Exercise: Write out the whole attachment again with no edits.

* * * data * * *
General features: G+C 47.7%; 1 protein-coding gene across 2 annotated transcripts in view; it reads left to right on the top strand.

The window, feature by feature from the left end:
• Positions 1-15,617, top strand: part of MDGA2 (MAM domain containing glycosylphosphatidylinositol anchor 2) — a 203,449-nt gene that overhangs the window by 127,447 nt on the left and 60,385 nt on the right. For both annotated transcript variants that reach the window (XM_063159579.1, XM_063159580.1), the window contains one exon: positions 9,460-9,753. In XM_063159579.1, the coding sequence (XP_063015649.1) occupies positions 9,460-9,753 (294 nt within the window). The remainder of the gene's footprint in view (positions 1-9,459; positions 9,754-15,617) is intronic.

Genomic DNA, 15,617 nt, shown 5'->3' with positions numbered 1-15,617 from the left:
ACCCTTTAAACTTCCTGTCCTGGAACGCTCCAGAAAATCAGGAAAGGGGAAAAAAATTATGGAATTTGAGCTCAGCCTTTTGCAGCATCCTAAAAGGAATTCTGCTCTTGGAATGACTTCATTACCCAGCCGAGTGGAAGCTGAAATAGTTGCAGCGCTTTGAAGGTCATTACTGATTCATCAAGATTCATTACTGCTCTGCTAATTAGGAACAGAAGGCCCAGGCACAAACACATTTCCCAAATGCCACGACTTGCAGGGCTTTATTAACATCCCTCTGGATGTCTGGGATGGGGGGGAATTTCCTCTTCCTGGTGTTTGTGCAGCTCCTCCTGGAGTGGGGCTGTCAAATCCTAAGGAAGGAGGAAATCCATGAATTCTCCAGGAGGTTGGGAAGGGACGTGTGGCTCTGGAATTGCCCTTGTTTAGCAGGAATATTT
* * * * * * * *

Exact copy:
General features: G+C 47.7%; 1 protein-coding gene across 2 annotated transcripts in view; it reads left to right on the top strand.

The window, feature by feature from the left end:
• Positions 1-15,617, top strand: part of MDGA2 (MAM domain containing glycosylphosphatidylinositol anchor 2) — a 203,449-nt gene that overhangs the window by 127,447 nt on the left and 60,385 nt on the right. For both annotated transcript variants that reach the window (XM_063159579.1, XM_063159580.1), the window contains one exon: positions 9,460-9,753. In XM_063159579.1, the coding sequence (XP_063015649.1) occupies positions 9,460-9,753 (294 nt within the window). The remainder of the gene's footprint in view (positions 1-9,459; positions 9,754-15,617) is intronic.

Genomic DNA, 15,617 nt, shown 5'->3' with positions numbered 1-15,617 from the left:
ACCCTTTAAACTTCCTGTCCTGGAACGCTCCAGAAAATCAGGAAAGGGGAAAAAAATTATGGAATTTGAGCTCAGCCTTTTGCAGCATCCTAAAAGGAATTCTGCTCTTGGAATGACTTCATTACCCAGCCGAGTGGAAGCTGAAATAGTTGCAGCGCTTTGAAGGTCATTACTGATTCATCAAGATTCATTACTGCTCTGCTAATTAGGAACAGAAGGCCCAGGCACAAACACATTTCCCAAATGCCACGACTTGCAGGGCTTTATTAACATCCCTCTGGATGTCTGGGATGGGGGGGAATTTCCTCTTCCTGGTGTTTGTGCAGCTCCTCCTGGAGTGGGGCTGTCAAATCCTAAGGAAGGAGGAAATCCATGAATTCTCCAGGAGGTTGGGAAGGGACGTGTGGCTCTGGAATTGCCCTTGTTTAGCAGGAATATTT